Fund Manager Governance Requires Constant Review: The View from AfricInvest

11 June 2019
Abir Attia, Director, Responsible Investing at AfricInvest

In the specific case of funds and management companies operating with a broad geographic reach and a sector agnostic approach, rigorous governance procedures and discipline adopted by the firm are vital, both from a risk management perspective and from a business continuity angle.

With growth, risks naturally increase, and they can be magnified by a context of crises of all sorts: economic, political, social, pandemic, and reputational. Over the past few years, several companies have endured the consequences of poor governance, triggering acute interest and scrutiny from investors, as well as the investment management community.

Through 25 years of existence, our firm grew from three initial partners to nearly 80 investment professionals— including 25 equity partners with 30% female staff, working across seven offices in Africa and two in Europe. Together, we have built a track record of around 155 investments in 25 countries. Along the way, sound governance practices have been tested, adopted, and reinforced, evolving with the pace and size of our activity.

With our group becoming a more complex organization, as a priority, we work consistently on improving the dynamics of internal communication to ensure that our decision-making process is clear, sequenced, and inclusive. Investing in a customized, proprietary, in-house IT system is the cornerstone to achieving a transparent and timely internal communication process. This solution, built around our structured investment process while taking into account the requirements (reporting, legal, etc.) of our different departments (Front Office, Middle Office, Responsible Investing, Compliance, Investor Engagement and Legal), is now the main tool used across our group. It allows the team to work closely together, follow the same process, and access the platform from any location.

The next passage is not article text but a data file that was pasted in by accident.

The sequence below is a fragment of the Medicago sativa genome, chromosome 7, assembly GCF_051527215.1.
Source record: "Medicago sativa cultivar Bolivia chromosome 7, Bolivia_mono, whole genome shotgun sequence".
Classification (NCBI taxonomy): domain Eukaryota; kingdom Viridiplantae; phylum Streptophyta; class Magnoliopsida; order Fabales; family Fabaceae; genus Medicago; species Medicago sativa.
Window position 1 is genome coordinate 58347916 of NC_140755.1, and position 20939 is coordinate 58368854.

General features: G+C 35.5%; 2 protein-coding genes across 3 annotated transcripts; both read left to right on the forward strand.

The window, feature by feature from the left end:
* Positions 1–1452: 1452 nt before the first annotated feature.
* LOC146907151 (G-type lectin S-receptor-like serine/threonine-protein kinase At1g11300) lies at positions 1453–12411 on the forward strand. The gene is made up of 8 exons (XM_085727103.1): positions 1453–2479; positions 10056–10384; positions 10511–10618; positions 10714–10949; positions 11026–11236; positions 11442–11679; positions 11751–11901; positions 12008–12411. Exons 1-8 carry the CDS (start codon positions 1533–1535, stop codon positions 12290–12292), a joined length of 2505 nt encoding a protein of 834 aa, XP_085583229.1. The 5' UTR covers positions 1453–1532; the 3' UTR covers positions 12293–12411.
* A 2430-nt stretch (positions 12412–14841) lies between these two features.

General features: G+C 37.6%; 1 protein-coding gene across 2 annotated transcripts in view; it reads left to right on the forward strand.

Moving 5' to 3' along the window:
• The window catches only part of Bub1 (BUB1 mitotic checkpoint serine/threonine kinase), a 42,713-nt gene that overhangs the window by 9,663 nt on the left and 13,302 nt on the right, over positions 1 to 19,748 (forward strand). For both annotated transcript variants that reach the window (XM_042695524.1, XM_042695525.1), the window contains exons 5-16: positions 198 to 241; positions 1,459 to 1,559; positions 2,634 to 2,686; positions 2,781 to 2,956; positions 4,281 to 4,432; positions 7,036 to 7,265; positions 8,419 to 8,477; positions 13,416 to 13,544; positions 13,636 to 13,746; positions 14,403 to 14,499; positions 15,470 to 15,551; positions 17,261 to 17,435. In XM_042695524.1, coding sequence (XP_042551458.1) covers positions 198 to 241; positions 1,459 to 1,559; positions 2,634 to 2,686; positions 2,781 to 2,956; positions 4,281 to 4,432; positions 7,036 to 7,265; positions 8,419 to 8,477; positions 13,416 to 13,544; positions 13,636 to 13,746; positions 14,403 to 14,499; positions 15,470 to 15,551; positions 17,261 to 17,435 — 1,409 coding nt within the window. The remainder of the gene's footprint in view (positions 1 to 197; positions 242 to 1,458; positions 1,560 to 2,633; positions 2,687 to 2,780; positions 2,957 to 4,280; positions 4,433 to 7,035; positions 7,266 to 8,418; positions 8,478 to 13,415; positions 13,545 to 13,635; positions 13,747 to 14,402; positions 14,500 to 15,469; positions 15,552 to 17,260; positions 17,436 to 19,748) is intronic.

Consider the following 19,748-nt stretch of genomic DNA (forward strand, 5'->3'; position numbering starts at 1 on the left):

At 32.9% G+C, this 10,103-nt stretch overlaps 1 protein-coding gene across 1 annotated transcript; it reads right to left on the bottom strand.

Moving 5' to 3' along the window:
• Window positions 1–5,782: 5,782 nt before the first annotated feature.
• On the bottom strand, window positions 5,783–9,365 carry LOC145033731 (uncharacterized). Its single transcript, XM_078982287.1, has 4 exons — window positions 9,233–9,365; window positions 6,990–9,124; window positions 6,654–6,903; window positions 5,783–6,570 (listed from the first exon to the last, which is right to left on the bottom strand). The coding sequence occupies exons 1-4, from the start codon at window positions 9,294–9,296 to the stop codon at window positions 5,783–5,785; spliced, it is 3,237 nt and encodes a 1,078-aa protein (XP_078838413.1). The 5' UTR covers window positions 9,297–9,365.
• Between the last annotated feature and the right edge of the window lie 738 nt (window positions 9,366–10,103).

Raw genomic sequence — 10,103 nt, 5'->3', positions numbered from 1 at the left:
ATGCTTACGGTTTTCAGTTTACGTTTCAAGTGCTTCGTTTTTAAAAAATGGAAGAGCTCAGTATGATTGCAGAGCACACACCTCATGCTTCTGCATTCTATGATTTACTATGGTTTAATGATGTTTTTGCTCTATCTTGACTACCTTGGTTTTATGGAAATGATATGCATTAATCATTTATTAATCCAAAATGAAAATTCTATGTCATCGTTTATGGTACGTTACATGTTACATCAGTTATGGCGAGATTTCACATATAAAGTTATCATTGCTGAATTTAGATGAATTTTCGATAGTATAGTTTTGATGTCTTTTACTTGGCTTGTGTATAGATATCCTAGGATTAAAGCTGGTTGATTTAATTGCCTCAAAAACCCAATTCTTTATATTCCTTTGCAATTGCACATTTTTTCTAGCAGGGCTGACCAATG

In addition to this virtual solution, we have adopted organizational mechanisms. Through the creation of several committees and the identification of key business units over the past few years, we have implemented different levels of approvals and established a system with proper checks and balances conforming to the roles and responsibilities of each department and investment professional. For instance, by establishing Screening and Review Committees, which consider new opportunities for the pipeline, review the performance of the various investees, and evaluate exits, the team members not only share experiences, but also raise red flags at early stages of the process, keep track of the performance of the portfolio, and set the pace of investments and exits.

While setting a Board of Directors may seem like the first priority in establishing good governance standards, most of the work takes place in the structure underneath the Board. For instance, we have put in place an Executive Committee comprised of senior investment professionals who focus on key matters, such as agreeing on the firm’s strategy, recruiting senior-level hires, evaluating the launch of new initiatives, exploring the opening of new offices, and deciding on corporate social responsibility programs. Other committees have been established in order to streamline operations such as:

  • A Risk and Compliance Committee, which oversees regulatory compliance and risk management activities across the firm and provides guidance on arbitrating conflicts of interest.
  • A Valuation Committee that independently reviews the valuations of the different funds.
  • A Human Resource Sub-Committee, which is organized by region and is in charge of HR themes, such as training and performance appraisals.

For each committee, it is crucial to have the discussions and decisions properly documented. All of these different committees—complemented by a set of policies built up over the years around human resources, compliance, investor engagement, accounting, etc.—have resulted in a more engaged team, as well as a more effective and efficient Board of Directors. Ultimately, the role of the Board is overall oversight of the operations. It takes a holistic view of the firm and ensures that interests are aligned—internally as a GP, as well as with our LPs and other stakeholders.


Through the different stages of our growth, governance has always been an integral part of our culture. It is our belief that if a firm wants to grow sustainably, it must continue to put the emphasis on adapting its governance and organizational processes to its size, and on adopting best-in-class policies. An investment firm also has to lead by example as it strives to establish good governance standards within the portfolio companies. Good governance is a virtuous circle and a living standard that requires constant improvements.


This article first appeared in the EMPEA report “Governance in Emerging Market Private Capital: A Practical Resource for Investors and Fund Managers”. The full report can be found here.